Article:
The Viking missions to Mars each consisted of two vehicles, Lander and Orbiter. Viking 1 was launched on Aug. 20, 1975 and arrived at the red planet on June 19, 1976.
The hope had been to set Lander down on the surface of Mars on July 4, 1976, to observe the nation’s bicentennial, but the landing was delayed to July 20 when it became the first spacecraft to land successfully on the surface of Mars.
Immediately it began to send back photos of the Martian surface showing details never before seen. Lander had several scientific experiments aboard, with the most publicized being its search for signs of life.
The results of the study are still being argued.
A faulty command sent from Earth caused a loss of contact in 1982 that was never reestablished. Today, Lander still sits on the Martian plain where it was photographed in 2006 by NASA’s Mars Reconnaissance Orbiter.
Focus on the Planets
August will be home to two planetary pairings, Jupiter and Venus on Aug. 18 and Saturn and Mars from Aug. 23-26.
Mercury disappears behind the sun early in August and will reappear near month’s end. On Aug. 27, it will lie just to the right of the waxing crescent moon but so low in the sky that it will be difficult to spot.
Venus begins the month low in the east-northeast at dawn, where it is a companion of Jupiter.
Mars will be well up in the west-southwest an hour after sunset where, on Aug. 2, it will stand just to the left of the moon.
Jupiter will rise to the lower-left of Venus at dawn about a week into August. The pair make a tempting target, standing well above the horizon an hour before sunrise.
Saturn opens the month well up in the southwest at dusk. Saturn’s rings are tilted at 21 degrees to our line of sight, offering excellent views of its rings and the Cassini division.
Uranus will rise in the south, a bit before sunrise, among the stars of Pisces. Its blue-green disk will be visible with binoculars.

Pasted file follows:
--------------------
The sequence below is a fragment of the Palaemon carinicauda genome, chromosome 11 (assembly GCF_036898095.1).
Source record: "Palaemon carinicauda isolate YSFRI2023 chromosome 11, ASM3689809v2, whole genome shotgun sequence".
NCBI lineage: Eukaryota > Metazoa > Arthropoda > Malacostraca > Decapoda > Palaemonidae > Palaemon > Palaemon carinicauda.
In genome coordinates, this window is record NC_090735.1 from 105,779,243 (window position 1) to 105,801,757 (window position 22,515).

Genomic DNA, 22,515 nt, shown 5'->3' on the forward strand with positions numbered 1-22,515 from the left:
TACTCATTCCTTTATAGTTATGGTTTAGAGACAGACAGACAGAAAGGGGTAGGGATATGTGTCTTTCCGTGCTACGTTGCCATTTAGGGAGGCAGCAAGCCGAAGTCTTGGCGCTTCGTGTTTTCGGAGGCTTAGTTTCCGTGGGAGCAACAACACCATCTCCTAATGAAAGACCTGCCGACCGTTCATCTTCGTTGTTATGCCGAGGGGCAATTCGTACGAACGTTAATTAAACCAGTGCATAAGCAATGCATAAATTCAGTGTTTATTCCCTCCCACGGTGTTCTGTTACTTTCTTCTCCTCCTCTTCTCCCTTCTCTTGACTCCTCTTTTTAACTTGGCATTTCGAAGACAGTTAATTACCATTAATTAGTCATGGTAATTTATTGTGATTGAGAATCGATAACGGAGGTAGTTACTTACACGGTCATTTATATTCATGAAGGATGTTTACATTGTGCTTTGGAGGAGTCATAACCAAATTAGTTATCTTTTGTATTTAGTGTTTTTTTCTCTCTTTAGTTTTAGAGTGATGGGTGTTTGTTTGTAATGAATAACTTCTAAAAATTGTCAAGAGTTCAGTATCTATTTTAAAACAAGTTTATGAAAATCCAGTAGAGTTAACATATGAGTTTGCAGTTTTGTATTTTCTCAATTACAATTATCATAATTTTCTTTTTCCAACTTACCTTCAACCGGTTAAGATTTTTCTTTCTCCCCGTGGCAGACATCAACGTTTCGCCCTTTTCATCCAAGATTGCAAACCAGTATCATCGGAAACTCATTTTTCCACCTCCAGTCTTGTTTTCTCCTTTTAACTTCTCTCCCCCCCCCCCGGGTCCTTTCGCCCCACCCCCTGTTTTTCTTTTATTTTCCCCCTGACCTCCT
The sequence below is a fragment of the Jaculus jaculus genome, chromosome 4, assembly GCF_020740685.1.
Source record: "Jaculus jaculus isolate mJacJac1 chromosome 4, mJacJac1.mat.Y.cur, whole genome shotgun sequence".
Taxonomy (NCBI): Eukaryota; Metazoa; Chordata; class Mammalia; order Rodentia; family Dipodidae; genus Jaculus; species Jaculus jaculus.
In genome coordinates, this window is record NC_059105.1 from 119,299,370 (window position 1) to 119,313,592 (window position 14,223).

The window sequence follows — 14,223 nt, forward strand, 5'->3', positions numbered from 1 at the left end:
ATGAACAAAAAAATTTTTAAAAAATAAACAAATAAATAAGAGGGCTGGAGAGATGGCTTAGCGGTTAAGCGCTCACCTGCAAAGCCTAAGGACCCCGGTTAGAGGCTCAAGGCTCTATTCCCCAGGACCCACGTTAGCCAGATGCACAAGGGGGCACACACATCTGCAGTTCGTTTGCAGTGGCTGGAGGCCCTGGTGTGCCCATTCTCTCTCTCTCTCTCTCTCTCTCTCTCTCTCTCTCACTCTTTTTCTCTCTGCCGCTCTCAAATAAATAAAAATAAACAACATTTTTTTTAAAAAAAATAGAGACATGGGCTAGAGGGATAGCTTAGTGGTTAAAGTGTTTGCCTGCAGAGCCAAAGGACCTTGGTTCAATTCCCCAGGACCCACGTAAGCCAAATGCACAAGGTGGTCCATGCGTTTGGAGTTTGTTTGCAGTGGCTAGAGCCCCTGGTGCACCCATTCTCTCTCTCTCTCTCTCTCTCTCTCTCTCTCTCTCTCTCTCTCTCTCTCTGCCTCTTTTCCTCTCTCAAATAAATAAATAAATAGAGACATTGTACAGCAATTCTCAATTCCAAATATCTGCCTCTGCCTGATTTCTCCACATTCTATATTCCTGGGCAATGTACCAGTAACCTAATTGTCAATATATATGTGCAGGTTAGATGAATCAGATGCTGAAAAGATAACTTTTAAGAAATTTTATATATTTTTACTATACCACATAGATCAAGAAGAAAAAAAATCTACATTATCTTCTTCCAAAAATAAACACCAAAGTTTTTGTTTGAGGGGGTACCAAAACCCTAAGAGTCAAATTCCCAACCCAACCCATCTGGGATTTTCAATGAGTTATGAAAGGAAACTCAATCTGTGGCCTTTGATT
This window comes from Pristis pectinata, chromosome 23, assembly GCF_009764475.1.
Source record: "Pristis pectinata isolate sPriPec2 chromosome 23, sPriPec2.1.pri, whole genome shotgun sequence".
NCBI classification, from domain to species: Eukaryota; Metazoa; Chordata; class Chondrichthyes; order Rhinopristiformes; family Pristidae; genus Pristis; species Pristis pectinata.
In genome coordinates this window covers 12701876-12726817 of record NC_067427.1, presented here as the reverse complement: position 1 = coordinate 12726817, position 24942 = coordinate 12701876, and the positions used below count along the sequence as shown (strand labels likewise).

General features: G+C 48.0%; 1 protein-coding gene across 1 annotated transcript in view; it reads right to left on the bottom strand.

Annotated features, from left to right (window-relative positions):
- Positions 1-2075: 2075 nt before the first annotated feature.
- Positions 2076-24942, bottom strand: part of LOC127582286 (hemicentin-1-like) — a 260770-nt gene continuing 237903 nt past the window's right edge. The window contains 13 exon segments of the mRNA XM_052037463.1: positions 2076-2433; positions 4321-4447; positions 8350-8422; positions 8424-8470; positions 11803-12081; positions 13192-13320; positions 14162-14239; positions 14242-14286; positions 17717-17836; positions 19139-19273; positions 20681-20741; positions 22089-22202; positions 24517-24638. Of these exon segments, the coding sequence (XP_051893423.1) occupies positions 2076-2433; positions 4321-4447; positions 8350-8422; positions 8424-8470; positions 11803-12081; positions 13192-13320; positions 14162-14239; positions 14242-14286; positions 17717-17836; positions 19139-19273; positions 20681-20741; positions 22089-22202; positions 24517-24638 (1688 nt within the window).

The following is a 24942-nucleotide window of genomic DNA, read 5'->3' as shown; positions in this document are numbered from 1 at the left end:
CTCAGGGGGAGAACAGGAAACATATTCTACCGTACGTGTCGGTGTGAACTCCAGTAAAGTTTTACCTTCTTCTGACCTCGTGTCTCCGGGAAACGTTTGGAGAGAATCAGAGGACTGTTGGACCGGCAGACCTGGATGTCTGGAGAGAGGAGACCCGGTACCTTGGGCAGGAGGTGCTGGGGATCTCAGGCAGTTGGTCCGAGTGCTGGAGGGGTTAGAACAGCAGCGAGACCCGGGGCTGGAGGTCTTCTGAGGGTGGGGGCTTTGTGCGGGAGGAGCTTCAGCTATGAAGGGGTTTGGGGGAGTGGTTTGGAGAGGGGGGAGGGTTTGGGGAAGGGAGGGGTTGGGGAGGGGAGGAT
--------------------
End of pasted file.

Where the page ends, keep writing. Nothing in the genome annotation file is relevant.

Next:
Neptune is in the southwest among the stars of Aquarius around 2:00 a.m., as a blue-gray disk. This is its best apparition of the year. Sky & Telescope’s website at skypub.com/urnep will provide finder’s charts for both of the outermost planets.
1 Sunrise, 5:21 a.m.; sunset, 8:02 p.m. This is Lammas, a cross-quarter day midway between the summer solstice and autumn equinox. Mars, Saturn and the bright star Spica are aligned in ascending order from right to left in the southwest after sunset. The moon passes above the trio over the next four nights.
4 First quarter moon, 8:50 p.m.
10 Full moon, 2:10 p.m. The full moon of August is called the Sturgeon moon, Green Corn moon, or Grain moon. The moon is also at perigee, or closest approach to Earth, and this could result in abnormally high tides. The sun enters Leo on the ecliptic.
13 The Perseid meteor shower peaks tonight. Normally a good shower of up to 100 meteors per hour, many will be obscured by the bright moon.
17 Last quarter moon, 8:26 a.m.
18 Look for a very close pairing of Venus and Jupiter in the east about an hour before sunrise.
23 The sun enters the astrological sign of Virgo, but astronomically is still in Leo.
24 The moon is at apogee, or farthest distance from Earth.
25 New moon, 10:12 a.m.
31 Sunrise, 5:56 a.m.; sunset, 7:15 p.m. Saturn is to the lower-right and Mars to the lower-left of the moon, looking southwest an hour after sunset.